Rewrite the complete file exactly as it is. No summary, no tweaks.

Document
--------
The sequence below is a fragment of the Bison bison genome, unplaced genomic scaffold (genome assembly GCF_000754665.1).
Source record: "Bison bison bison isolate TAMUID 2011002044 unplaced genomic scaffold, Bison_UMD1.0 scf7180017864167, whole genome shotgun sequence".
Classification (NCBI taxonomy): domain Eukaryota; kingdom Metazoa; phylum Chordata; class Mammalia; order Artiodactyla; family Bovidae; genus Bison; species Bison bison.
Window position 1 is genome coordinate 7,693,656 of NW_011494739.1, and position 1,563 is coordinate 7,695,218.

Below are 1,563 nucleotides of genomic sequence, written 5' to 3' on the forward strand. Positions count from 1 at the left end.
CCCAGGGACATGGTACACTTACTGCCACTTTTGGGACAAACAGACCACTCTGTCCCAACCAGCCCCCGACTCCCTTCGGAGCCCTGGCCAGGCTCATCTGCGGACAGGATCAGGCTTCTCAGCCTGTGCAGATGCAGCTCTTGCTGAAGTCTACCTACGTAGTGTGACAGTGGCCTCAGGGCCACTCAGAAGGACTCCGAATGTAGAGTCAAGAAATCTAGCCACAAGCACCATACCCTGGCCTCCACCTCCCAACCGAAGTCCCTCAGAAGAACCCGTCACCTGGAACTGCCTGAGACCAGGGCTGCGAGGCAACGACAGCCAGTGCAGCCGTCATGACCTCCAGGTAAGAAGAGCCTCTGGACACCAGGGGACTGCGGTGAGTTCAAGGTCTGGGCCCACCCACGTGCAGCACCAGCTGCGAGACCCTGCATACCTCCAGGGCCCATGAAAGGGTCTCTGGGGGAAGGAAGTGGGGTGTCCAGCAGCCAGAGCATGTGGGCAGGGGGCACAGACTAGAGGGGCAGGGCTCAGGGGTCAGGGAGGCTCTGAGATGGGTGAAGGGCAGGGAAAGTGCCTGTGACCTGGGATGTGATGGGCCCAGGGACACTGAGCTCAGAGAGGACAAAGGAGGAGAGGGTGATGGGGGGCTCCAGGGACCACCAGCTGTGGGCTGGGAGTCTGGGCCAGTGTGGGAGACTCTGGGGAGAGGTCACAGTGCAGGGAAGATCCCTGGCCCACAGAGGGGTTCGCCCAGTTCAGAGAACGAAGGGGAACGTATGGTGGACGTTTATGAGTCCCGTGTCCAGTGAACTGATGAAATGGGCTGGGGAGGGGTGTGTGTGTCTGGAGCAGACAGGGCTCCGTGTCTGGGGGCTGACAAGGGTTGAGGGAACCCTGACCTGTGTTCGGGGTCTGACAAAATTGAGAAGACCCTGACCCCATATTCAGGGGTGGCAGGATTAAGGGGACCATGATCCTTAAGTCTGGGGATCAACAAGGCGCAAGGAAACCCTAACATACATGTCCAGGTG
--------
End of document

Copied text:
The sequence below is a fragment of the Bison bison genome, unplaced genomic scaffold (genome assembly GCF_000754665.1).
Source record: "Bison bison bison isolate TAMUID 2011002044 unplaced genomic scaffold, Bison_UMD1.0 scf7180017864167, whole genome shotgun sequence".
Classification (NCBI taxonomy): domain Eukaryota; kingdom Metazoa; phylum Chordata; class Mammalia; order Artiodactyla; family Bovidae; genus Bison; species Bison bison.
Window position 1 is genome coordinate 7,693,656 of NW_011494739.1, and position 1,563 is coordinate 7,695,218.

Below are 1,563 nucleotides of genomic sequence, written 5' to 3' on the forward strand. Positions count from 1 at the left end.
CCCAGGGACATGGTACACTTACTGCCACTTTTGGGACAAACAGACCACTCTGTCCCAACCAGCCCCCGACTCCCTTCGGAGCCCTGGCCAGGCTCATCTGCGGACAGGATCAGGCTTCTCAGCCTGTGCAGATGCAGCTCTTGCTGAAGTCTACCTACGTAGTGTGACAGTGGCCTCAGGGCCACTCAGAAGGACTCCGAATGTAGAGTCAAGAAATCTAGCCACAAGCACCATACCCTGGCCTCCACCTCCCAACCGAAGTCCCTCAGAAGAACCCGTCACCTGGAACTGCCTGAGACCAGGGCTGCGAGGCAACGACAGCCAGTGCAGCCGTCATGACCTCCAGGTAAGAAGAGCCTCTGGACACCAGGGGACTGCGGTGAGTTCAAGGTCTGGGCCCACCCACGTGCAGCACCAGCTGCGAGACCCTGCATACCTCCAGGGCCCATGAAAGGGTCTCTGGGGGAAGGAAGTGGGGTGTCCAGCAGCCAGAGCATGTGGGCAGGGGGCACAGACTAGAGGGGCAGGGCTCAGGGGTCAGGGAGGCTCTGAGATGGGTGAAGGGCAGGGAAAGTGCCTGTGACCTGGGATGTGATGGGCCCAGGGACACTGAGCTCAGAGAGGACAAAGGAGGAGAGGGTGATGGGGGGCTCCAGGGACCACCAGCTGTGGGCTGGGAGTCTGGGCCAGTGTGGGAGACTCTGGGGAGAGGTCACAGTGCAGGGAAGATCCCTGGCCCACAGAGGGGTTCGCCCAGTTCAGAGAACGAAGGGGAACGTATGGTGGACGTTTATGAGTCCCGTGTCCAGTGAACTGATGAAATGGGCTGGGGAGGGGTGTGTGTGTCTGGAGCAGACAGGGCTCCGTGTCTGGGGGCTGACAAGGGTTGAGGGAACCCTGACCTGTGTTCGGGGTCTGACAAAATTGAGAAGACCCTGACCCCATATTCAGGGGTGGCAGGATTAAGGGGACCATGATCCTTAAGTCTGGGGATCAACAAGGCGCAAGGAAACCCTAACATACATGTCCAGGTG